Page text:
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The Community is a Private Association of the Faithful. She is the image of the primitive Christian community, and brings together all the states of life of God´s people. Each member of the Community body is called to be consecrated to the Community, that is, to be available and free, set apart for the work of God, through the community. This is a new form of consecrated life. This consecration requires a letting go of the old way of life so we can be available to the call of the missions. Everyone agrees to implement, according to their state of life, the spirit of the evangelical counsels which are chastity, poverty, and obedience to Christ.
Reunited in the Community are three states of life, all living the same common Rule of Life: singles, couples, and consecrated. These states of life are different, but recognized as necessary and complementary. Let us remember that a state of life is not an end in itself but a means given by God for a single objective, which is heaven and holiness. 
“So we have known and believe the love that God has for us.”(1 Jn 4.16) 
All are called to the same holiness, the same community life and the same founding charism. The Community recognizes the equal dignity of the vocation of all its members as a work of the Spirit, founded on Baptism and Confirmation and sustained by the Eucharist. It is also the Holy Spirit that allows this ecclesial plurality to be lived in an organic communion of diverse vocations, charisms and ministries.

Couples & Families

The vocation for couples and families who live in community is very different from the vocation of Christian couples engaged in the world.


“Now if you are unwilling to serve the Lord, choose this day whom you will serve, whether the gods your ancestors served in the region beyond the River or the gods of the Amorites in whose land you are living; but as for me and my household, we will serve the Lord.”(Josh 24.15)


The Second Vatican Council spoke of the “age of the laity in the Church.” Currently, we see the flourish of couples and families engaged to full time service to the Church. This is an undeniable fact. In community, this reality should be recognized and respected, as each couple and family constitutes “a community within the community”.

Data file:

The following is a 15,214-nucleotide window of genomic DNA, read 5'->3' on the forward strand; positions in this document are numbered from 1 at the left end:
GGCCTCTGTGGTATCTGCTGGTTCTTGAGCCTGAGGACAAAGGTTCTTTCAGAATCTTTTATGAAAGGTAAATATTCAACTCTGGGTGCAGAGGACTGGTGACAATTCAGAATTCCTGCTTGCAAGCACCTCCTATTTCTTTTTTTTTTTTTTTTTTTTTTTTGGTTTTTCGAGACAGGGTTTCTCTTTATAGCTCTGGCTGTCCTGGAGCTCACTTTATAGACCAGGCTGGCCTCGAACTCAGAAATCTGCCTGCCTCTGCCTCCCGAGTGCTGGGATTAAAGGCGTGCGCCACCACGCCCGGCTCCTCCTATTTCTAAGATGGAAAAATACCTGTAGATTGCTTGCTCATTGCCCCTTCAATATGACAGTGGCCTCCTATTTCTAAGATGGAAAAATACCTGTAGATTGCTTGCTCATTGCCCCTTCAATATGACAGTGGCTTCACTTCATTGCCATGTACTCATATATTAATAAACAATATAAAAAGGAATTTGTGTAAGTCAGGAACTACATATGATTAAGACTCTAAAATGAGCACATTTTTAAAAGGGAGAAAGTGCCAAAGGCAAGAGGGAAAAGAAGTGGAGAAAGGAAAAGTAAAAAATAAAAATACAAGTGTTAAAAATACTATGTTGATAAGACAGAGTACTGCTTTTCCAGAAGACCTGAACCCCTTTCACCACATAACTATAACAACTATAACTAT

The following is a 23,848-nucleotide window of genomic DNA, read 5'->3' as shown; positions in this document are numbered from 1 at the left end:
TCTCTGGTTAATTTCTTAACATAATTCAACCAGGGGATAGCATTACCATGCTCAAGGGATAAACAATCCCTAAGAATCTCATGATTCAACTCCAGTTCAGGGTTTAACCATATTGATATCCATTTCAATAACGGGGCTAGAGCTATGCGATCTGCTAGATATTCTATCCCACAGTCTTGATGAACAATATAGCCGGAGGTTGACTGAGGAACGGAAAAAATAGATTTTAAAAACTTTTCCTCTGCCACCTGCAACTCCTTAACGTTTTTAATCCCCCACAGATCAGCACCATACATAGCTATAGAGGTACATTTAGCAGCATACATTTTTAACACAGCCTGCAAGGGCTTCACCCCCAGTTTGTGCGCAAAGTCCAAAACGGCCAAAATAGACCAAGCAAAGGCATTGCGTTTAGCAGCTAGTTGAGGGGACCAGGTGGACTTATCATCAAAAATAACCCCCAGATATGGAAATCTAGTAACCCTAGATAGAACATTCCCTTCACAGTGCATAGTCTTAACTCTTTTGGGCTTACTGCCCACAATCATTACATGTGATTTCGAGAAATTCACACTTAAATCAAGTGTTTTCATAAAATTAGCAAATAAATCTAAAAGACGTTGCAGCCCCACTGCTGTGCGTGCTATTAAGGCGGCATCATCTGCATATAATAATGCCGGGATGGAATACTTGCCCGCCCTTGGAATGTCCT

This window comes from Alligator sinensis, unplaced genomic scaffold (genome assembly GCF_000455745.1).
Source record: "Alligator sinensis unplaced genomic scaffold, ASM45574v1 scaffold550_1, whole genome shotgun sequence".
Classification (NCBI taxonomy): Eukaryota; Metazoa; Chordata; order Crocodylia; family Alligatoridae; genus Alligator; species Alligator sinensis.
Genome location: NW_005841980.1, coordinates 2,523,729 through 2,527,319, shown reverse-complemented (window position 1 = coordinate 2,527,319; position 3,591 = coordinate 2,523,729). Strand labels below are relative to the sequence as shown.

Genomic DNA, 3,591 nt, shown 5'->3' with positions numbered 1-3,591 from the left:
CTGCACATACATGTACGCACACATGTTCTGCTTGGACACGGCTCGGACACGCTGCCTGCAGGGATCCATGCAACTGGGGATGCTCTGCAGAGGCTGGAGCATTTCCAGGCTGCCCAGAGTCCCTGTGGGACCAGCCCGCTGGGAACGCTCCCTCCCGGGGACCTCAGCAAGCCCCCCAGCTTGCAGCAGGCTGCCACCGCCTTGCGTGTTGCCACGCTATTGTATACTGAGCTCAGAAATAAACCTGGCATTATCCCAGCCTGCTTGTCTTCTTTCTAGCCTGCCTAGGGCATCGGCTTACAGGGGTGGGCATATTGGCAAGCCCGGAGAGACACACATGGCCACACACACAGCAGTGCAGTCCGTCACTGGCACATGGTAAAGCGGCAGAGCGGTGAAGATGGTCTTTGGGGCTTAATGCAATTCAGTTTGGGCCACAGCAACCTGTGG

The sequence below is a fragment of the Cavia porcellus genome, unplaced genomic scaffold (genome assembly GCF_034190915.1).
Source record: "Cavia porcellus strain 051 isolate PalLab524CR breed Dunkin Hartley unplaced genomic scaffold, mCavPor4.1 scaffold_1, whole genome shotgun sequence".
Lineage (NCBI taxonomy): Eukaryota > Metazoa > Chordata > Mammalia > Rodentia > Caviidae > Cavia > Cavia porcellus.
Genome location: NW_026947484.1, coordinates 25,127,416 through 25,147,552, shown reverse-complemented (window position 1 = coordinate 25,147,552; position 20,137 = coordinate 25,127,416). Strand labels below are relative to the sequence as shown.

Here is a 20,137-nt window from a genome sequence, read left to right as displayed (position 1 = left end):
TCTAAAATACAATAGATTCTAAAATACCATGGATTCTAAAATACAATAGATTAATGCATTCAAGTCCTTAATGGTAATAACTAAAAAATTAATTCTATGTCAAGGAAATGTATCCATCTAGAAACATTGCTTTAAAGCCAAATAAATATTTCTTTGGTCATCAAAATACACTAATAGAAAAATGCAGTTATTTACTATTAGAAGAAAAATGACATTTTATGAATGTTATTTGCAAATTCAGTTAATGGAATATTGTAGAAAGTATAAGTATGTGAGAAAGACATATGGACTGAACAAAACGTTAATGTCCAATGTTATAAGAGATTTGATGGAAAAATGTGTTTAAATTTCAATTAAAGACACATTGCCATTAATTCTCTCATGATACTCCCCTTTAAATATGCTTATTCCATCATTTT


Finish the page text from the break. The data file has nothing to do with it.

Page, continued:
Consecrated Life

Virginal consecration is a call from God and a charism that the community welcomes with joy and thanksgiving. Consecration in the community rests on the baptismal grace of each one, and of each one taking root in it. Your source is Baptism, its strength and its flame is the Eucharist.


The consecrated among us are called to leave everything to follow Jesus more closely. It’s a radical call to love Jesus above all else. 

 

The community recognizes the consecrated life which is in the heart of the community as a precious and noble good: “pillars carved to adorn a palace”, the “apple of his eye”. (See Ps 144: 12; Zech 2: 12).

Priesthood

Some brothers who have made their way into the consecrated life can aspire to a call to the permanent diaconate or priesthood. It is with thanksgiving and joy that the community welcomes each of these callings.


Some diocesan priests and permanent deacons who are already ordained can be called by the Lord to join the community. As for each one of the brothers and sisters of the community, all that is contained in the Statutes and Rule of Life also concerns the ordained brothers: priests and deacons.


Each ordained brother is careful to maintain ties of communion and proximity to the leaders of the community, as well as with their incardinated Bishop and the ordinary Bishop of their place of life and mission. He exercises his ministry in the heart of the community and in the missions that may be entrusted to him.

Celibacy

The word celibacy derives from the Latin word “coelibatus”, which means “One who prepares for heaven”! There is no question of celibacy for the Kingdom, as spoken about in the Gospel of Matthew, but this is about those who are not married or consecrated (See Mt 19: 12)A word from St. John can well define this state of celibacy:


“He who has the bride is the bridegroom. The friend of the bridegroom, who stands and hears him, rejoices greatly at the bridegroom’s voice. For this reason my joy has been fulfilled.” (Jn 3.29)


In this sense, the friend, the celibate person, is in the intimacy of the Bridegroom, and stays close, listening to His voice. Above all, their joy is complete. Celibacy is not an intermediate situation (on the fence), or, as the world might suggest, a vocation that is unfinished. Celibacy is characterized by its availability to the community and to the Kingdom of God.

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